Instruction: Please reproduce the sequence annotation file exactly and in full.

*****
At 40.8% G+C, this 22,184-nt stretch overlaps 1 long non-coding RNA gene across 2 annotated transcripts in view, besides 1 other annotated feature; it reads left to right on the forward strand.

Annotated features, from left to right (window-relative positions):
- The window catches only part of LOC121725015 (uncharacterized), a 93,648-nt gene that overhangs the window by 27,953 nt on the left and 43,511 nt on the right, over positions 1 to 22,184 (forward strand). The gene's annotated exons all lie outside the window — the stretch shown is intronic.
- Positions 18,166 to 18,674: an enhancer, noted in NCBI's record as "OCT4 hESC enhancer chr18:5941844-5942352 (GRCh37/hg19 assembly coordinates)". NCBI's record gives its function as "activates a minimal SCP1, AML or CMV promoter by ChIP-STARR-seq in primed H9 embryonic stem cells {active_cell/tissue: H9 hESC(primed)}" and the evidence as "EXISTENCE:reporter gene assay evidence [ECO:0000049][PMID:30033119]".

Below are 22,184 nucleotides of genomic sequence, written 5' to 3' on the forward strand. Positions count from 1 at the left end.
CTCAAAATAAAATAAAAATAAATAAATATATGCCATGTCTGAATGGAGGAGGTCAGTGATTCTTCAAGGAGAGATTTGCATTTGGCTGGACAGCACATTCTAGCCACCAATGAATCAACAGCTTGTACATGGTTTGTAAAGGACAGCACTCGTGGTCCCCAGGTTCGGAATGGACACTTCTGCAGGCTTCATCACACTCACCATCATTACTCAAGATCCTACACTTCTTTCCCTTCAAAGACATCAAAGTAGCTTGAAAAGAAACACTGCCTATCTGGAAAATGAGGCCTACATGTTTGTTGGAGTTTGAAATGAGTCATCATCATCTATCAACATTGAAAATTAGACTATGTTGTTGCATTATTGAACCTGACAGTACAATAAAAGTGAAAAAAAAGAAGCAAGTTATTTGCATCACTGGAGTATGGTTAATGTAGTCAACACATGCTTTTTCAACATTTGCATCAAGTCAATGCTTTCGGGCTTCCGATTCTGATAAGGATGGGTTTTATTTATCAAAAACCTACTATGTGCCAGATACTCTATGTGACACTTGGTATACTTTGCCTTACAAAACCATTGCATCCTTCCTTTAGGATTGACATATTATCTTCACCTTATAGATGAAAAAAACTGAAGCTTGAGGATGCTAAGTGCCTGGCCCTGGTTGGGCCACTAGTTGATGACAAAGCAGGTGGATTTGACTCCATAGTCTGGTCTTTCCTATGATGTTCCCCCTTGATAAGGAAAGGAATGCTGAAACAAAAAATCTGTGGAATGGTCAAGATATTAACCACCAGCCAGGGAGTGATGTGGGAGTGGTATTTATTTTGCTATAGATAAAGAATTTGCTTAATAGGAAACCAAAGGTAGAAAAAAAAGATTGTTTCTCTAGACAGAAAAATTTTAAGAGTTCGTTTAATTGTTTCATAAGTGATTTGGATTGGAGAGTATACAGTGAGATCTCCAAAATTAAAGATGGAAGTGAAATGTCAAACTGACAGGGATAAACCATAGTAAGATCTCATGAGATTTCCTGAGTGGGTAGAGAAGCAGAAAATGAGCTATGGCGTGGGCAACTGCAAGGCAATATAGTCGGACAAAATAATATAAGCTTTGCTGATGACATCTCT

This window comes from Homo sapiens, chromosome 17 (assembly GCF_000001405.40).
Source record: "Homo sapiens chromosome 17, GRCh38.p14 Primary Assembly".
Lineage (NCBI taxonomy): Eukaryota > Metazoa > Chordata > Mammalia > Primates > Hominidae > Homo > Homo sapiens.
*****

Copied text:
At 40.8% G+C, this 22,184-nt stretch overlaps 1 long non-coding RNA gene across 2 annotated transcripts in view, besides 1 other annotated feature; it reads left to right on the forward strand.

Annotated features, from left to right (window-relative positions):
- The window catches only part of LOC121725015 (uncharacterized), a 93,648-nt gene that overhangs the window by 27,953 nt on the left and 43,511 nt on the right, over positions 1 to 22,184 (forward strand). The gene's annotated exons all lie outside the window — the stretch shown is intronic.
- Positions 18,166 to 18,674: an enhancer, noted in NCBI's record as "OCT4 hESC enhancer chr18:5941844-5942352 (GRCh37/hg19 assembly coordinates)". NCBI's record gives its function as "activates a minimal SCP1, AML or CMV promoter by ChIP-STARR-seq in primed H9 embryonic stem cells {active_cell/tissue: H9 hESC(primed)}" and the evidence as "EXISTENCE:reporter gene assay evidence [ECO:0000049][PMID:30033119]".

Below are 22,184 nucleotides of genomic sequence, written 5' to 3' on the forward strand. Positions count from 1 at the left end.
CTCAAAATAAAATAAAAATAAATAAATATATGCCATGTCTGAATGGAGGAGGTCAGTGATTCTTCAAGGAGAGATTTGCATTTGGCTGGACAGCACATTCTAGCCACCAATGAATCAACAGCTTGTACATGGTTTGTAAAGGACAGCACTCGTGGTCCCCAGGTTCGGAATGGACACTTCTGCAGGCTTCATCACACTCACCATCATTACTCAAGATCCTACACTTCTTTCCCTTCAAAGACATCAAAGTAGCTTGAAAAGAAACACTGCCTATCTGGAAAATGAGGCCTACATGTTTGTTGGAGTTTGAAATGAGTCATCATCATCTATCAACATTGAAAATTAGACTATGTTGTTGCATTATTGAACCTGACAGTACAATAAAAGTGAAAAAAAAGAAGCAAGTTATTTGCATCACTGGAGTATGGTTAATGTAGTCAACACATGCTTTTTCAACATTTGCATCAAGTCAATGCTTTCGGGCTTCCGATTCTGATAAGGATGGGTTTTATTTATCAAAAACCTACTATGTGCCAGATACTCTATGTGACACTTGGTATACTTTGCCTTACAAAACCATTGCATCCTTCCTTTAGGATTGACATATTATCTTCACCTTATAGATGAAAAAAACTGAAGCTTGAGGATGCTAAGTGCCTGGCCCTGGTTGGGCCACTAGTTGATGACAAAGCAGGTGGATTTGACTCCATAGTCTGGTCTTTCCTATGATGTTCCCCCTTGATAAGGAAAGGAATGCTGAAACAAAAAATCTGTGGAATGGTCAAGATATTAACCACCAGCCAGGGAGTGATGTGGGAGTGGTATTTATTTTGCTATAGATAAAGAATTTGCTTAATAGGAAACCAAAGGTAGAAAAAAAAGATTGTTTCTCTAGACAGAAAAATTTTAAGAGTTCGTTTAATTGTTTCATAAGTGATTTGGATTGGAGAGTATACAGTGAGATCTCCAAAATTAAAGATGGAAGTGAAATGTCAAACTGACAGGGATAAACCATAGTAAGATCTCATGAGATTTCCTGAGTGGGTAGAGAAGCAGAAAATGAGCTATGGCGTGGGCAACTGCAAGGCAATATAGTCGGACAAAATAATATAAGCTTTGCTGATGACATCTCT

This window comes from Homo sapiens, chromosome 17 (assembly GCF_000001405.40).
Source record: "Homo sapiens chromosome 17, GRCh38.p14 Primary Assembly".
Lineage (NCBI taxonomy): Eukaryota > Metazoa > Chordata > Mammalia > Primates > Hominidae > Homo > Homo sapiens.